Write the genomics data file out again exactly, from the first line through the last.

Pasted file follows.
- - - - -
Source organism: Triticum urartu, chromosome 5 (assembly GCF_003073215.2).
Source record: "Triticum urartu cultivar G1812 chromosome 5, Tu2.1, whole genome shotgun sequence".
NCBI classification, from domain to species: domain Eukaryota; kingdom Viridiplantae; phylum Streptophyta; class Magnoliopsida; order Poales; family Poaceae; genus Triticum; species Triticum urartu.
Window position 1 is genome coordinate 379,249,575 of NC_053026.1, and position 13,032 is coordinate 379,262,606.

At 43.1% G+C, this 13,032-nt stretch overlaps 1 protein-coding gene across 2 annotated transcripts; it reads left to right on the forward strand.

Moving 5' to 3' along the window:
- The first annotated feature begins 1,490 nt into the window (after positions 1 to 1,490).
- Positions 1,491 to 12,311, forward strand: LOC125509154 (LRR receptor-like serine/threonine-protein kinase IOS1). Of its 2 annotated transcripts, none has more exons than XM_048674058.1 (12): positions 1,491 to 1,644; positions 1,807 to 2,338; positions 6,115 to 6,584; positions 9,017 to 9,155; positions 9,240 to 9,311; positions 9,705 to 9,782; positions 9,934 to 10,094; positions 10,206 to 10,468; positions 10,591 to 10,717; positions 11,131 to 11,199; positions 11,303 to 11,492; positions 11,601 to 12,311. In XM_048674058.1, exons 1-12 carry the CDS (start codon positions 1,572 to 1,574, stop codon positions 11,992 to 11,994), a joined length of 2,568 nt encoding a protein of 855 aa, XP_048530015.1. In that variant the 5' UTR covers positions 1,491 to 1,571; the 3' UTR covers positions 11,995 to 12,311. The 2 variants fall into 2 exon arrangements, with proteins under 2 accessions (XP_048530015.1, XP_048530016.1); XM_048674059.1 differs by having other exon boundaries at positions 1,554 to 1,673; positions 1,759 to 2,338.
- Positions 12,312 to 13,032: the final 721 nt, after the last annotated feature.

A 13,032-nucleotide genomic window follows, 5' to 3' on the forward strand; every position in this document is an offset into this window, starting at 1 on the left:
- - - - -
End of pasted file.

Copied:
Source organism: Triticum urartu, chromosome 5 (assembly GCF_003073215.2).
Source record: "Triticum urartu cultivar G1812 chromosome 5, Tu2.1, whole genome shotgun sequence".
NCBI classification, from domain to species: domain Eukaryota; kingdom Viridiplantae; phylum Streptophyta; class Magnoliopsida; order Poales; family Poaceae; genus Triticum; species Triticum urartu.
Window position 1 is genome coordinate 379,249,575 of NC_053026.1, and position 13,032 is coordinate 379,262,606.

At 43.1% G+C, this 13,032-nt stretch overlaps 1 protein-coding gene across 2 annotated transcripts; it reads left to right on the forward strand.

Moving 5' to 3' along the window:
- The first annotated feature begins 1,490 nt into the window (after positions 1 to 1,490).
- Positions 1,491 to 12,311, forward strand: LOC125509154 (LRR receptor-like serine/threonine-protein kinase IOS1). Of its 2 annotated transcripts, none has more exons than XM_048674058.1 (12): positions 1,491 to 1,644; positions 1,807 to 2,338; positions 6,115 to 6,584; positions 9,017 to 9,155; positions 9,240 to 9,311; positions 9,705 to 9,782; positions 9,934 to 10,094; positions 10,206 to 10,468; positions 10,591 to 10,717; positions 11,131 to 11,199; positions 11,303 to 11,492; positions 11,601 to 12,311. In XM_048674058.1, exons 1-12 carry the CDS (start codon positions 1,572 to 1,574, stop codon positions 11,992 to 11,994), a joined length of 2,568 nt encoding a protein of 855 aa, XP_048530015.1. In that variant the 5' UTR covers positions 1,491 to 1,571; the 3' UTR covers positions 11,995 to 12,311. The 2 variants fall into 2 exon arrangements, with proteins under 2 accessions (XP_048530015.1, XP_048530016.1); XM_048674059.1 differs by having other exon boundaries at positions 1,554 to 1,673; positions 1,759 to 2,338.
- Positions 12,312 to 13,032: the final 721 nt, after the last annotated feature.

A 13,032-nucleotide genomic window follows, 5' to 3' on the forward strand; every position in this document is an offset into this window, starting at 1 on the left: